After his encounter with the scribes and the healing of the paralytic, Jesus continues his teaching tour. As he he walking along, he calls a man named Levi, who just happens to be a tax collector.
Myers comments: "Levi, a customs official, will have represented a socially outcast - though economically secure - class. Distinct from so-called tax-farmers, who oversaw collection of the major land taxes and tributes, toll collectors were usually Jews under the employ of Roman or Herodian administrators...The toll collectors' widespread reputation for dishonesty, and the fact that they were bureaucratic representatives of the oppressive politico-economic order, meant they were a shunned caste in Judaism, even to the point of often being denied basic civil rights (Myers, 157)."
Jesus is again reaching out to those who have been cast out of the community. Here Levi, a toll collector, may have been in a state of social death, being denied active participation in the life of the community. Jesus includes him, and others labeled as sinners, in the realm of the kingdom of God.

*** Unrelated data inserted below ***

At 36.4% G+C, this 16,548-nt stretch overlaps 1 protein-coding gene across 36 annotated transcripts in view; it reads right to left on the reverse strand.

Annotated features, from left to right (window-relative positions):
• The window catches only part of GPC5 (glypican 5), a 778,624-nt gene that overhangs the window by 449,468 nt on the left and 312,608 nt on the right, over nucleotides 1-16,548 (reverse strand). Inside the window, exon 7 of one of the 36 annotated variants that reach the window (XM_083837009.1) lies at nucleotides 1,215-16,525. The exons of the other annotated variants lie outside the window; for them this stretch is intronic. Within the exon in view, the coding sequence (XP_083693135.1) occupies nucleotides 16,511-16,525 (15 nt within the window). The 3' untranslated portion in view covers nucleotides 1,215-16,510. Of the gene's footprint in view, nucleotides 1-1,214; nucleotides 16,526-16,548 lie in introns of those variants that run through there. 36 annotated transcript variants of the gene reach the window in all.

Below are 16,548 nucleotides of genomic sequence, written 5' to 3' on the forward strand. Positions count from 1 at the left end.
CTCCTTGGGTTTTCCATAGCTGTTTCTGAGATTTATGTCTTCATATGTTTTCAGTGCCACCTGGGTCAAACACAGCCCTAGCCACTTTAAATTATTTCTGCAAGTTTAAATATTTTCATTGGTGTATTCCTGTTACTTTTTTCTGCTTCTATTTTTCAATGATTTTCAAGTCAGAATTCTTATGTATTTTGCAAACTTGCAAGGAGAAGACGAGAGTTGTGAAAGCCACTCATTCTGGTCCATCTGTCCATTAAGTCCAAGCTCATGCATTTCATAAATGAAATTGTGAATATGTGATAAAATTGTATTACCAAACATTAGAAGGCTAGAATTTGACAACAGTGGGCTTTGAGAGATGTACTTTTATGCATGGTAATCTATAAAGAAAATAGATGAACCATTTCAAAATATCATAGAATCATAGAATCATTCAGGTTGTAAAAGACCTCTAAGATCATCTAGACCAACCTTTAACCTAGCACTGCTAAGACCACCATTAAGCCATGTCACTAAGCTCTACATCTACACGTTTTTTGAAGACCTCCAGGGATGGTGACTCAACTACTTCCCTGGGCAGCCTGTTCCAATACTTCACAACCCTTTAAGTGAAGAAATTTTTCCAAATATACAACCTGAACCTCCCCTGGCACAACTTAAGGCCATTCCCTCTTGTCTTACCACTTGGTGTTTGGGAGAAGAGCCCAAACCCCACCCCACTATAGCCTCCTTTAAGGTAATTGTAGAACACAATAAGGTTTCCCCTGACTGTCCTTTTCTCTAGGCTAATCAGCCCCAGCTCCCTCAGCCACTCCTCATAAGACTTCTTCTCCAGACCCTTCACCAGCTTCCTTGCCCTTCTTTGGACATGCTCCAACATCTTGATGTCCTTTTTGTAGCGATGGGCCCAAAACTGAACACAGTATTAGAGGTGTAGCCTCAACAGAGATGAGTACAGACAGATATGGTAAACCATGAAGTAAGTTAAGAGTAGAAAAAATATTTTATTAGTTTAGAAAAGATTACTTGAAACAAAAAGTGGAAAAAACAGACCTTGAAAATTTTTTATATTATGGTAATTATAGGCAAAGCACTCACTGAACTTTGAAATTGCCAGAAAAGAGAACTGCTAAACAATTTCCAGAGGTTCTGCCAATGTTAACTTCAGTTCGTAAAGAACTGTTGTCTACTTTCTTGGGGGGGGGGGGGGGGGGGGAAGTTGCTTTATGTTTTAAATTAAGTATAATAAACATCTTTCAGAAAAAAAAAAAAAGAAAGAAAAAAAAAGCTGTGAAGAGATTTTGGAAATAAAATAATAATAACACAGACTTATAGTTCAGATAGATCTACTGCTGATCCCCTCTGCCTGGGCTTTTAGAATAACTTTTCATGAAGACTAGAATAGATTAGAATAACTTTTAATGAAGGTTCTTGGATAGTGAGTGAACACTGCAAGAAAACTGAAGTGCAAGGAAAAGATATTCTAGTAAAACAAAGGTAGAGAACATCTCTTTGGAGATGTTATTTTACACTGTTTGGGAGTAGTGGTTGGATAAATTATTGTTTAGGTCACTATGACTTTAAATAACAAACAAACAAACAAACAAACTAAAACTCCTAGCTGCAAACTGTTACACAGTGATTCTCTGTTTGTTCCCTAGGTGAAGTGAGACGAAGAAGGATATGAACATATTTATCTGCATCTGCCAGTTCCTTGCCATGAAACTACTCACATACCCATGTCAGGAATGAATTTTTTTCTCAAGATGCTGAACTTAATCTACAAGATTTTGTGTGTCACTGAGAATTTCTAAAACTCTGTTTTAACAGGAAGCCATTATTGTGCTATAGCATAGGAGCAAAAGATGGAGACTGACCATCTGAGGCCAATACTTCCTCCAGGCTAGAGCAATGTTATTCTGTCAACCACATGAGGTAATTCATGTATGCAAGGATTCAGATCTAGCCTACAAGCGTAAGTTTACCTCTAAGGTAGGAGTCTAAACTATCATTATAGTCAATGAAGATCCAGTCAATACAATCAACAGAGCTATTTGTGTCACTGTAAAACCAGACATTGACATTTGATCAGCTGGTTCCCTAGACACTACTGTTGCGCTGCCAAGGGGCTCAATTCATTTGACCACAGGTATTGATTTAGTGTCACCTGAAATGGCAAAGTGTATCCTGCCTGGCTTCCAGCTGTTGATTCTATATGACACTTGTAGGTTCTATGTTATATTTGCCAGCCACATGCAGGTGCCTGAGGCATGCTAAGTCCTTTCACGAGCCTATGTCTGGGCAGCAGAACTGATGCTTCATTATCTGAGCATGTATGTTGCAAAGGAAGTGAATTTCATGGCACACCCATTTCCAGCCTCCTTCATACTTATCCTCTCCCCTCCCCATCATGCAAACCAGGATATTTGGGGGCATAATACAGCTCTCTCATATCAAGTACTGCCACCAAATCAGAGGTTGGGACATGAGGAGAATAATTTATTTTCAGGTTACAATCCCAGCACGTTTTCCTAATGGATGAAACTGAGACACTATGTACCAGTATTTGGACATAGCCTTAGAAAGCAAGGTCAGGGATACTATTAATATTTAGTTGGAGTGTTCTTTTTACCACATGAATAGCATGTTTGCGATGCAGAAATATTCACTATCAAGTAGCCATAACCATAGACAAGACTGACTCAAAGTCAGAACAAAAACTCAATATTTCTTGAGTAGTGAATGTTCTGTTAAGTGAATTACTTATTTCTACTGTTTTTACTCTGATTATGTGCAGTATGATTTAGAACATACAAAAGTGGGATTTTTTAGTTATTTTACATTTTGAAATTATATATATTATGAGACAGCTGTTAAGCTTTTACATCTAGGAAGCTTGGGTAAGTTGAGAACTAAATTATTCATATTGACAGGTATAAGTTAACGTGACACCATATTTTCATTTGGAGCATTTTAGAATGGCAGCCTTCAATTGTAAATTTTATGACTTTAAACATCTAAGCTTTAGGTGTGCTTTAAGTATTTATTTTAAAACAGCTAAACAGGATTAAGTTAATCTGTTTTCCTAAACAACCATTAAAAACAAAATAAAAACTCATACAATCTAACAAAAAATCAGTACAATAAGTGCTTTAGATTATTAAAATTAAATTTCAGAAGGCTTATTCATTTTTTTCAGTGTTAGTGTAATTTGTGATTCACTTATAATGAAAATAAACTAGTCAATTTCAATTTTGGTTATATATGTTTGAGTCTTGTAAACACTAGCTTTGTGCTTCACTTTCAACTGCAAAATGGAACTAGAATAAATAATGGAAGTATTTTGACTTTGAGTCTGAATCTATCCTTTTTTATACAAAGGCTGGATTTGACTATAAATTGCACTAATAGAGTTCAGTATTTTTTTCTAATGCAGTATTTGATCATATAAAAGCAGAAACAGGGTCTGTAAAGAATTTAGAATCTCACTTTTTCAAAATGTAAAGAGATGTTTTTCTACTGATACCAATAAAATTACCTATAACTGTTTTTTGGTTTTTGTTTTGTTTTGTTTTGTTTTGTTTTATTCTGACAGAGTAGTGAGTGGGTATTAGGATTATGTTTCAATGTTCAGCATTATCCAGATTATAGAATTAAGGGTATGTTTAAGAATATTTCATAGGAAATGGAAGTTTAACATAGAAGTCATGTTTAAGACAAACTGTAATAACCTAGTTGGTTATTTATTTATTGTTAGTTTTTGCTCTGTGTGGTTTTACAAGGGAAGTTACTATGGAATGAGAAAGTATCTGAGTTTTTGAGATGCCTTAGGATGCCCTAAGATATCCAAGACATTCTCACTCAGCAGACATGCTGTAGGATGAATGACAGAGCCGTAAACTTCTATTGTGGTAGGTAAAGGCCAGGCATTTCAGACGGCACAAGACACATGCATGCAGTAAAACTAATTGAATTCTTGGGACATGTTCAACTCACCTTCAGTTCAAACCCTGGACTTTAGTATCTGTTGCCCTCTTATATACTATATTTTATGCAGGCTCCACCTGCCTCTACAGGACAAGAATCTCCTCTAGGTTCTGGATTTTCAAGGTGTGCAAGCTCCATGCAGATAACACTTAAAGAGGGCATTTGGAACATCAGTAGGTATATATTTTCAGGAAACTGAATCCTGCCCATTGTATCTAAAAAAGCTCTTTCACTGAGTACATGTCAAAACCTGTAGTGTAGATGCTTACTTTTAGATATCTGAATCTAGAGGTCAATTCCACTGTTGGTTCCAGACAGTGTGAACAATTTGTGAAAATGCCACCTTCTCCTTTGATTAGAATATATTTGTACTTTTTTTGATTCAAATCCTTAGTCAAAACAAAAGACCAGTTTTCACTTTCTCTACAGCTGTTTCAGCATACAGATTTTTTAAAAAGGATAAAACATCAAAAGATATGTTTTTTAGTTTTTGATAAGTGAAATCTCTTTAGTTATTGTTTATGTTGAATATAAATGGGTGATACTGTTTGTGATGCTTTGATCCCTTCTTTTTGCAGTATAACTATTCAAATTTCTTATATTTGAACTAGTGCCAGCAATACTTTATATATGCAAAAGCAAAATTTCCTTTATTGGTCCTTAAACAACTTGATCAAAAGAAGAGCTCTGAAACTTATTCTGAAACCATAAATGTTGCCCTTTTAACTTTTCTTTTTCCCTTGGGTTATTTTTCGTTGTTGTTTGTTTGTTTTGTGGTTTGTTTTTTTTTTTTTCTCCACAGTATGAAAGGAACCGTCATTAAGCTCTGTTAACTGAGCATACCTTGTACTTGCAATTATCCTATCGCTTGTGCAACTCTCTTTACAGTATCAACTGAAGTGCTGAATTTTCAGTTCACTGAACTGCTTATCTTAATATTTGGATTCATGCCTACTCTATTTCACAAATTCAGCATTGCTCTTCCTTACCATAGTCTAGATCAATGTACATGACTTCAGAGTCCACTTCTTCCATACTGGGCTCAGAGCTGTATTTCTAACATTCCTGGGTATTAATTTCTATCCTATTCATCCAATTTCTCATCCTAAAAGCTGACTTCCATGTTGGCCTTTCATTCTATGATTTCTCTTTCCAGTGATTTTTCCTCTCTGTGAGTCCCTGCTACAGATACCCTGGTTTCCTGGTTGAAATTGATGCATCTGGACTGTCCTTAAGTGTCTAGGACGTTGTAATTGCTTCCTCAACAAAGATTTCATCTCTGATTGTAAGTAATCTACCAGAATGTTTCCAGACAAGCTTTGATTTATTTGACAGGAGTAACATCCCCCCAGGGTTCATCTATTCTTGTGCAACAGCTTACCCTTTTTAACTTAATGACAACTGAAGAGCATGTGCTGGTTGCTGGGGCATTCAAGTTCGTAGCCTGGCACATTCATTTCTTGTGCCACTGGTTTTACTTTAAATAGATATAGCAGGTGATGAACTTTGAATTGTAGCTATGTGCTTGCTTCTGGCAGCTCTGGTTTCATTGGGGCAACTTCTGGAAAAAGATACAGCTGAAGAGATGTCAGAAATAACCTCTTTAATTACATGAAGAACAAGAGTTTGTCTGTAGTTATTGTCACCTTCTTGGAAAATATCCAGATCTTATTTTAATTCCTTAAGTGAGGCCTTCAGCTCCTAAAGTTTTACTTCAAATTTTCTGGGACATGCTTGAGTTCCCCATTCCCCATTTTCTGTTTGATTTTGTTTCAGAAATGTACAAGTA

Conflict with the Pharisees
The next three encounters (2:15-17; 18-22; 23-28) introduce Jesus' conflict with the Pharisaic movement. In these episodes we explore how "Jesus' direct action campaign confronts the central tenets of the Pharisaic holiness code: their rules of table fellowship, public piety, and maintenance of the Sabbath (Myers, 158)."
2:15-17 Conflict over Table Fellowship